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Itch to Stitch Kosice: My Femanine Blouse Version

My wardrobe has a serious lack of solids. They don't make very flashy or exciting garments to share; I find solids can be pretty dull to plan and boring to sew. However, I frequently despair of not having enough solids in my closet.
I think the best way to make sewing solids fun is to choose an interesting pattern. Kosice Top & Dress, Itch to Stitch's newest release has this wonderfully delicate looking neckline, making it very interesting to sew!  

Pattern Details

I love unique details and a feminine feel without too many frills. Kosice Top & Dress definitely fits that description! It's a little boho, a little peasant blouse and a little button-up shirt ..but not too much... all rolled into one. This pattern is drafted for light weight fabrics with a little more body than you might expect. Like shirting. Rayon can drape beautifully, but it is limp in the body department and can cause drooping through the sleeve seams. Chambray and lawn can be nice choices as well. Check out all the tester photos HERE to see a whole range of fabric uses.

Design Details

- Woven Fabrics with A, B, C, D & DD drafted sewing cups
-Dress with sash and top options
-Short raglan sleeves, with or without sleeve hem elastic
-Elasticized shoulders
-Shapely front and back V necklines
-Button up front with cut-on placket

Muslin Work

I'm going to be upfront and say me and raglan sleeves don't get along too well. I have real difficulty fitting them and I don't really know why. Maybe I'm after a fit that doesn't exist, I don't know. Testing this pattern was a good opportunity for me to work on letting go of some of my perfectionism. Those of you are familiar with my sewing habits know that I could use the practice!

Based on my measurements, and my experience fitting woven Itch to Stitch patterns for myself, I cut an 8D from the shoulders to the bust and blended out to a 10 for the waist and hip.
Turns out there are not so many resources for fitting the BACK of a raglan sleeve top. I played around with many ideas, but in the end I wasn't able to clean up as many wrinkles as I wanted. For my test top, I stuck to my standard adjustments:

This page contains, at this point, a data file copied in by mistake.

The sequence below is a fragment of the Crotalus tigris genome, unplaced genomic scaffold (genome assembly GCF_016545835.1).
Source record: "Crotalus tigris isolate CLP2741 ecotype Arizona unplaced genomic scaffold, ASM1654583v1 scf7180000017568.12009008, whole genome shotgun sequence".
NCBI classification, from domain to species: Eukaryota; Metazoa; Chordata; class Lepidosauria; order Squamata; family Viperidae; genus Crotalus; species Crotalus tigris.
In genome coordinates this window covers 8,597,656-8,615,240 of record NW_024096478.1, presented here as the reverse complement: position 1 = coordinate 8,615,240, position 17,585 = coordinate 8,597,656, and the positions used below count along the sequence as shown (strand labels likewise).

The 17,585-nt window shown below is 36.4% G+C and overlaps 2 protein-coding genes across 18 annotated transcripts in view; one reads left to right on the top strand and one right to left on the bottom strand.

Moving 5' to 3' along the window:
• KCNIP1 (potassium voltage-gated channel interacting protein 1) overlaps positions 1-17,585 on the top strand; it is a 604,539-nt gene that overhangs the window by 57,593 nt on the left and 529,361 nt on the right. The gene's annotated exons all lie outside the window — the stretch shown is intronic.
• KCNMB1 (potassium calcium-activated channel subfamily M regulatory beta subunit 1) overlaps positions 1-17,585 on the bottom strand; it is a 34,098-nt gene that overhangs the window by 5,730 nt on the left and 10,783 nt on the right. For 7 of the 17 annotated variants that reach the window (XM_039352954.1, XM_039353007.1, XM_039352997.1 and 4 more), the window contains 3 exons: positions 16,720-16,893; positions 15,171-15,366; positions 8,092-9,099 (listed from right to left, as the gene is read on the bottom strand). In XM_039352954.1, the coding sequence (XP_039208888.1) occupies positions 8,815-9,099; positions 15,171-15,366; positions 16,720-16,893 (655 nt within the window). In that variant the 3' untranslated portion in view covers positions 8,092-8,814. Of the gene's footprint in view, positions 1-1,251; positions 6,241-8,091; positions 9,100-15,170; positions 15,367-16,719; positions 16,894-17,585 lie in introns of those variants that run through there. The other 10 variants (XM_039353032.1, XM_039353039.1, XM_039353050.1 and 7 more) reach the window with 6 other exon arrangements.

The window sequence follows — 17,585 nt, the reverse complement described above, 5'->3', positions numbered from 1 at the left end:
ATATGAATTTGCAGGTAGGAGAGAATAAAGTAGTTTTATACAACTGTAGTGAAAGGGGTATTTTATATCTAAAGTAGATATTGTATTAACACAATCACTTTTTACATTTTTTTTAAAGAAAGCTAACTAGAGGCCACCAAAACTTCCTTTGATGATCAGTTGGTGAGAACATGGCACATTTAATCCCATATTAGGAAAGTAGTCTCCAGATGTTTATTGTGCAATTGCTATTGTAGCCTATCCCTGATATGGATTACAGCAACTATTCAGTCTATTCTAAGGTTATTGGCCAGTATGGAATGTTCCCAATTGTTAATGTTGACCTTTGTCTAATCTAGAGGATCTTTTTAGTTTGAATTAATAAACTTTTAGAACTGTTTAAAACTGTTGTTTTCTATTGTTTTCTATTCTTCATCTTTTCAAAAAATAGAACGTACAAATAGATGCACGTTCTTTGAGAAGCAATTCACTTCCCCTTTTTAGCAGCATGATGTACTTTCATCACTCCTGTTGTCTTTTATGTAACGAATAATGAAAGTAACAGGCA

1. swayback to eliminate some of that back volume.
2. "Petite" shortening of the bodice 3/4 inch through the upper chest/back
3. Shortening the length of the sleeve by 1 inch, as I like mine to hit a little higher.
 I plan to do some more work to refine the fit for my personal shape, but I can take my time to do that now that the test is over. I mean, it'd be really easy to just take all that volume out of the CB seam and have a really nicely fitted raglan blouse, but if you look at all the other testers, the top hangs so nicely with just the right ease.

Construction Fun

As I mentioned at the top of my post, this pattern has a unique neckline, and the technique to achieve it is really smart. At first read-through, the instructions were a bit of a brain-ful. BUT, I was also enjoying a bottle wine at the time, so there's that.
In times like those, it's best to just trust Kennis and work through each step one at a time. That's just what I did and WOW!
Here. I'll just put up the photos for you to enjoy.
Front V binding
Center Back French seams, bound V with top stitching
Front bound V with button placket and top stitching.

Inside bound front V with finished button placket and top stitching.
I don't know about you, but it's enough to make me swoon. So pretty!
The neckline sleeve elastic comes next. You WILL have to tug and pull and cajole the fabric into doing what you want, but it's worth it, and it is easier the more you do it (cough-muslin-cough).
There are French seams throughout this project giving you a super clean finish on the inside. Every notch and every seam lines up perfectly and in the end you will be shocked with what you've done.

I guess it turned out for me that I came up with zero actual shirt weight fabrics when I went diving into my stash. The best I could find was this cotton/linen blend. It's not as heavy as a bottom weight, but it is definitely heavier than a typical shirt weight fabric. Anything heavier wouldn't have worked.

Final Photos

You really can't get more boring than sewing white cotton or linen. It behaves. It doesn't fray much. It's sturdy, so you can tug and pull and not damage it. It presses well and it's totally plain. On the bright side, I can wear it with absolutely EVERYTHING and all the little details of the pattern design can shine.

Be sure to join us in the Itch to Stitch Facebook Group to share your makes, get help and find inspiration for all things Itch to Stitch!

You can get a copy of Kosice Top & Dress for yourself for 20% off through July 29th HERE.


  1. Hot dang, that's some tidy sewing. White linen is perfect for summer IMO and it suits this pattern really well!


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